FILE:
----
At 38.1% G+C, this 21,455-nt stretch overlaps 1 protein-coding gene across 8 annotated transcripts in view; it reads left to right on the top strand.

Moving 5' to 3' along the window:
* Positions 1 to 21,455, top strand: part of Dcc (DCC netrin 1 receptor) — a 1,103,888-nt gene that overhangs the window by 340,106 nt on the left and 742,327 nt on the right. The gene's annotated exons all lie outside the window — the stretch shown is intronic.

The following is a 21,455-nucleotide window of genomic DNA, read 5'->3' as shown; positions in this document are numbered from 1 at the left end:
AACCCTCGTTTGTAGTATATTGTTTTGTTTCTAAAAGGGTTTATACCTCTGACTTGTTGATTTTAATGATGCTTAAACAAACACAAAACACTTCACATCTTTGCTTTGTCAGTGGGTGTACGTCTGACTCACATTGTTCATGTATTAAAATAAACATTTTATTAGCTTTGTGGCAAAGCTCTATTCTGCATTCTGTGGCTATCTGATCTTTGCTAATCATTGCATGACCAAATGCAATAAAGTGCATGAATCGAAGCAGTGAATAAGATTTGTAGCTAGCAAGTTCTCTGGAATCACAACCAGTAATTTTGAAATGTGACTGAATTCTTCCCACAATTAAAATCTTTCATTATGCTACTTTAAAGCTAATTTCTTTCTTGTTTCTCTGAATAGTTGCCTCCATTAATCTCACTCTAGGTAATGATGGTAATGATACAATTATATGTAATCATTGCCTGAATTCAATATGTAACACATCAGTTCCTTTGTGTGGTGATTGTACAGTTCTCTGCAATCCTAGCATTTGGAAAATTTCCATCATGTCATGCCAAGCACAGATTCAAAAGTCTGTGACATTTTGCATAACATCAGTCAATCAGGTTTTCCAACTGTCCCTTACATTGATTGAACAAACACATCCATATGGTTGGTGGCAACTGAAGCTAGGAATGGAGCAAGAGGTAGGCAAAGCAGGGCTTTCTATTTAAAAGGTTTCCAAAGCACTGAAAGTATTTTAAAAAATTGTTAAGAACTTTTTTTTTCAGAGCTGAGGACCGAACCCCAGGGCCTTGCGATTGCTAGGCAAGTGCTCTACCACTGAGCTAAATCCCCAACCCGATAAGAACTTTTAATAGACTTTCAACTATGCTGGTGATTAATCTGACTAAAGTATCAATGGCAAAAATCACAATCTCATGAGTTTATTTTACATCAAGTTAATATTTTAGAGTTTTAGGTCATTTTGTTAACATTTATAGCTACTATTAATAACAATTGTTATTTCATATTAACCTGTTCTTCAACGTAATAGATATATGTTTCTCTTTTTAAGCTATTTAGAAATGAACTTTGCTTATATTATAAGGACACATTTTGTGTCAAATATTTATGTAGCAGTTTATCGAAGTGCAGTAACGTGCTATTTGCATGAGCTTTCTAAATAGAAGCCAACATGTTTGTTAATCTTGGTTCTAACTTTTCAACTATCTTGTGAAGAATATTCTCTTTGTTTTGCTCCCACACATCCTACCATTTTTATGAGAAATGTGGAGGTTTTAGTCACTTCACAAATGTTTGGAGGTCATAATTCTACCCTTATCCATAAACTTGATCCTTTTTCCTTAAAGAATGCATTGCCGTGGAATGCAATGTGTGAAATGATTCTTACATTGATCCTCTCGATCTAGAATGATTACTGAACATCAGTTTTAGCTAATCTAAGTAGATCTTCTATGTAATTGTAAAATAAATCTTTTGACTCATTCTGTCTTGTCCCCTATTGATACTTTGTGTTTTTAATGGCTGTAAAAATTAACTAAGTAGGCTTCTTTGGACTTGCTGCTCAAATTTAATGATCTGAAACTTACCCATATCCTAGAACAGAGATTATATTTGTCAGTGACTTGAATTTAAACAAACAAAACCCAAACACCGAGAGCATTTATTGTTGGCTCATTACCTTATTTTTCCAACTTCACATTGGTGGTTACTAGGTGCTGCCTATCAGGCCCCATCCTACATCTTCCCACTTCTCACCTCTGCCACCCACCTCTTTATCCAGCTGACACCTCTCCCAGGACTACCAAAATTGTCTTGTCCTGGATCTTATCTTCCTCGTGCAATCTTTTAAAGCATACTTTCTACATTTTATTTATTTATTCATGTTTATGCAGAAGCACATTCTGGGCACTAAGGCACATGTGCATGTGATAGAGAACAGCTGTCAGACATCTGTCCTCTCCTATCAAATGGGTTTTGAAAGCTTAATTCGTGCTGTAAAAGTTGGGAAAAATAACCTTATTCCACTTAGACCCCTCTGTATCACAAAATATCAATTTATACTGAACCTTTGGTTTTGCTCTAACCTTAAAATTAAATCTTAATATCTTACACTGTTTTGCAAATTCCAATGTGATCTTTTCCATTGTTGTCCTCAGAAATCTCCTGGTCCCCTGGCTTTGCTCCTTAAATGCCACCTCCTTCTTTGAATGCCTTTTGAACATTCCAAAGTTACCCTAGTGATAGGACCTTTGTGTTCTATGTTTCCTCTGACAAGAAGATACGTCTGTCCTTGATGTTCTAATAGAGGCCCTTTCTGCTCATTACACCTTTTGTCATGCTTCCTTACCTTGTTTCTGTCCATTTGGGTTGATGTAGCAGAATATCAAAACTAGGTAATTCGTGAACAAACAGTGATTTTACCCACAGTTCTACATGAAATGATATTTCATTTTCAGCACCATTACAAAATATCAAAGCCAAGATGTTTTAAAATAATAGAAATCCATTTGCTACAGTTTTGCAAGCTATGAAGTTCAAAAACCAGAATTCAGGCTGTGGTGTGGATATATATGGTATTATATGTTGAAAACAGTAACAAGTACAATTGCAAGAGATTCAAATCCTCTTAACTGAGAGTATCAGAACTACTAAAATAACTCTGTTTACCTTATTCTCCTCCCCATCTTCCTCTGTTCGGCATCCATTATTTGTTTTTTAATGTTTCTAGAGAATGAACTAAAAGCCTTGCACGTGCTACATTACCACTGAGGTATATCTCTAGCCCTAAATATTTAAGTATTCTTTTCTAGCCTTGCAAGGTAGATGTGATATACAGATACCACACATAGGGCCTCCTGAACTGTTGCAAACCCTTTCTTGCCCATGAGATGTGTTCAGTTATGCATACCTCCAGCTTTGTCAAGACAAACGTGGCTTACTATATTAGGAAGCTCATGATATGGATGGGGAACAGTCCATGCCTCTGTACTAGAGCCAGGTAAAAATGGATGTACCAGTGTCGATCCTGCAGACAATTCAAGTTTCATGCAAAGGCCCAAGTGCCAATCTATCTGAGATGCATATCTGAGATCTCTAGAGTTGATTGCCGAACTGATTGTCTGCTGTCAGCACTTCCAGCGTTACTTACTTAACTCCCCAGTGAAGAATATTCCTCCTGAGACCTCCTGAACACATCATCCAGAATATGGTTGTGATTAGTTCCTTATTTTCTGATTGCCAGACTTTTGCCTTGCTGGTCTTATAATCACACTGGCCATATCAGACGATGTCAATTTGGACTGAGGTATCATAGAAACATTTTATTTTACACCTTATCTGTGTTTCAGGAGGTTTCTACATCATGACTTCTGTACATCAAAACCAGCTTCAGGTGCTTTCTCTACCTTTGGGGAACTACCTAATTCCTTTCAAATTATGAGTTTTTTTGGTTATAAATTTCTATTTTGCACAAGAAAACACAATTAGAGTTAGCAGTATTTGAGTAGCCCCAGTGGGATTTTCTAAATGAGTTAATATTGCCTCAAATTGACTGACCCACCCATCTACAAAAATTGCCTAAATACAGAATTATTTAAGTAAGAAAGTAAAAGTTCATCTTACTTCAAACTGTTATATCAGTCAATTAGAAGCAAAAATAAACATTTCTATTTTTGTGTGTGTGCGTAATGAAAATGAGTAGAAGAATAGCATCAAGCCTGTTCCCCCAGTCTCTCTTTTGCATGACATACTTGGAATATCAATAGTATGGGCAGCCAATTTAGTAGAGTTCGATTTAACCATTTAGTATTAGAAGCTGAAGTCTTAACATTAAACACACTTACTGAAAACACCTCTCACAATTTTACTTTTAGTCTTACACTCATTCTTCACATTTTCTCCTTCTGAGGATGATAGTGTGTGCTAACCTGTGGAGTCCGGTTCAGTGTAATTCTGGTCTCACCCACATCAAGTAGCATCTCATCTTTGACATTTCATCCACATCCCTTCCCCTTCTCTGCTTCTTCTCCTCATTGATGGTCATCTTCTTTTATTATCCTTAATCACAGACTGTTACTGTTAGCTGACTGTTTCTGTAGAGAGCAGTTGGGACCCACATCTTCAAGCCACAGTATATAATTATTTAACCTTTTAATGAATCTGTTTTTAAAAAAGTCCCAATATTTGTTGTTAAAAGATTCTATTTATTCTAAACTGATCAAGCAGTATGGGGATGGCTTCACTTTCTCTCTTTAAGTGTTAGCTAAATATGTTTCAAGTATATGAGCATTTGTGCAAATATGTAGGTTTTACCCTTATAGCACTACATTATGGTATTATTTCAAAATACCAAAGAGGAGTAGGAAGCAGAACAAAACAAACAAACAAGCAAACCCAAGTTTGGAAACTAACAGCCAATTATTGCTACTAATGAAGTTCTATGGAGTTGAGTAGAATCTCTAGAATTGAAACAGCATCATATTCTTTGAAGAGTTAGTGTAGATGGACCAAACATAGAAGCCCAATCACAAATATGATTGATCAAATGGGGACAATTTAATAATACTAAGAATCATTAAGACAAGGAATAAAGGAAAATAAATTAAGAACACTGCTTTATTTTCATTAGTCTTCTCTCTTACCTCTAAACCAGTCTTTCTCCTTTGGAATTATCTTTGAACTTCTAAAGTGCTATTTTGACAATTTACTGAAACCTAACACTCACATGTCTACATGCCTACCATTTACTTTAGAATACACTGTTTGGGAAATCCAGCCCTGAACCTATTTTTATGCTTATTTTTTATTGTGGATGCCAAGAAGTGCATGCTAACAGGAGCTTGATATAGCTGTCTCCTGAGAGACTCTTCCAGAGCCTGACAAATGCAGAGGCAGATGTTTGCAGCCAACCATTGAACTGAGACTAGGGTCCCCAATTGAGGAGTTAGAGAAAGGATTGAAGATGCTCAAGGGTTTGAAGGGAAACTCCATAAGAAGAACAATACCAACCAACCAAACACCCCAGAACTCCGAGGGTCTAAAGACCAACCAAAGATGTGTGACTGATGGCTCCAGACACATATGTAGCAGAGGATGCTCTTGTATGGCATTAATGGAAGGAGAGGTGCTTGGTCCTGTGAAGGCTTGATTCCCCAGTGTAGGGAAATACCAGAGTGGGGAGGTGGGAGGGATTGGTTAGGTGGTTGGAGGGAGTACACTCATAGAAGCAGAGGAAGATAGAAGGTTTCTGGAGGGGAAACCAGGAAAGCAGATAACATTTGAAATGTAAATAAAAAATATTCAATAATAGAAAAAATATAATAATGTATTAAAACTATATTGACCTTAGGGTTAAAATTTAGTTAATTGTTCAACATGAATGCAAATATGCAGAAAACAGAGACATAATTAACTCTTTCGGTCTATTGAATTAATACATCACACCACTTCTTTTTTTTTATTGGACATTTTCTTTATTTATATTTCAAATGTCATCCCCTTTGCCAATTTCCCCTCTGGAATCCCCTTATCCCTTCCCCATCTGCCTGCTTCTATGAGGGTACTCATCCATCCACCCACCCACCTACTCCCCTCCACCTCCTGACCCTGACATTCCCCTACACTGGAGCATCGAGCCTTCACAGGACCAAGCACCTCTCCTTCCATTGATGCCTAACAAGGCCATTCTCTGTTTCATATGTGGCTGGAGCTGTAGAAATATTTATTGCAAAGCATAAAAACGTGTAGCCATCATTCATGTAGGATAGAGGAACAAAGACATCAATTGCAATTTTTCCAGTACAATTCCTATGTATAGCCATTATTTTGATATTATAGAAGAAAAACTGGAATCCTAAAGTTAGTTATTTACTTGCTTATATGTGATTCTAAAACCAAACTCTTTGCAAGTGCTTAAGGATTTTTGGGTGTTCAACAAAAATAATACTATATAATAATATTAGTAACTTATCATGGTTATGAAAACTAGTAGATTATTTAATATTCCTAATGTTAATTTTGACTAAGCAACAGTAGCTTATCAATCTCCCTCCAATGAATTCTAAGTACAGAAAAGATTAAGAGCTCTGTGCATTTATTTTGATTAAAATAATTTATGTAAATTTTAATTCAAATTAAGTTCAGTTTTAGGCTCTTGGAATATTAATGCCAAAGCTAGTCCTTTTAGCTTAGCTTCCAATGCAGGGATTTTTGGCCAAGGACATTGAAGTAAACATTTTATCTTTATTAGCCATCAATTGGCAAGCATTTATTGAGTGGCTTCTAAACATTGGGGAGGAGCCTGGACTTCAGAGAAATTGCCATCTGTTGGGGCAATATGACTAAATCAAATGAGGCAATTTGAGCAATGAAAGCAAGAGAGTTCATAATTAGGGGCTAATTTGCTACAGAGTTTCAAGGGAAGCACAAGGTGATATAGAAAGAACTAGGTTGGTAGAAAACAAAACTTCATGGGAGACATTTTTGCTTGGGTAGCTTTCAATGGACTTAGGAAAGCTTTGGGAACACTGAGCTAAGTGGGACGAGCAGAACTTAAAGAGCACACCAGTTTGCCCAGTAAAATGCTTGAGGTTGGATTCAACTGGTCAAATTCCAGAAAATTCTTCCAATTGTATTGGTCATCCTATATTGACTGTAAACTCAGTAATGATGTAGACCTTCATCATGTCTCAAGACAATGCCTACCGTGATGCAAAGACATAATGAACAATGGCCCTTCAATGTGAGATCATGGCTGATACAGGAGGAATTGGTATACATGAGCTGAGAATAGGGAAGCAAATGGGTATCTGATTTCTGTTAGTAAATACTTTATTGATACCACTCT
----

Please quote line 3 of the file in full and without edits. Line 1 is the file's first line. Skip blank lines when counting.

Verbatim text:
* Positions 1 to 21,455, top strand: part of Dcc (DCC netrin 1 receptor) — a 1,103,888-nt gene that overhangs the window by 340,106 nt on the left and 742,327 nt on the right. The gene's annotated exons all lie outside the window — the stretch shown is intronic.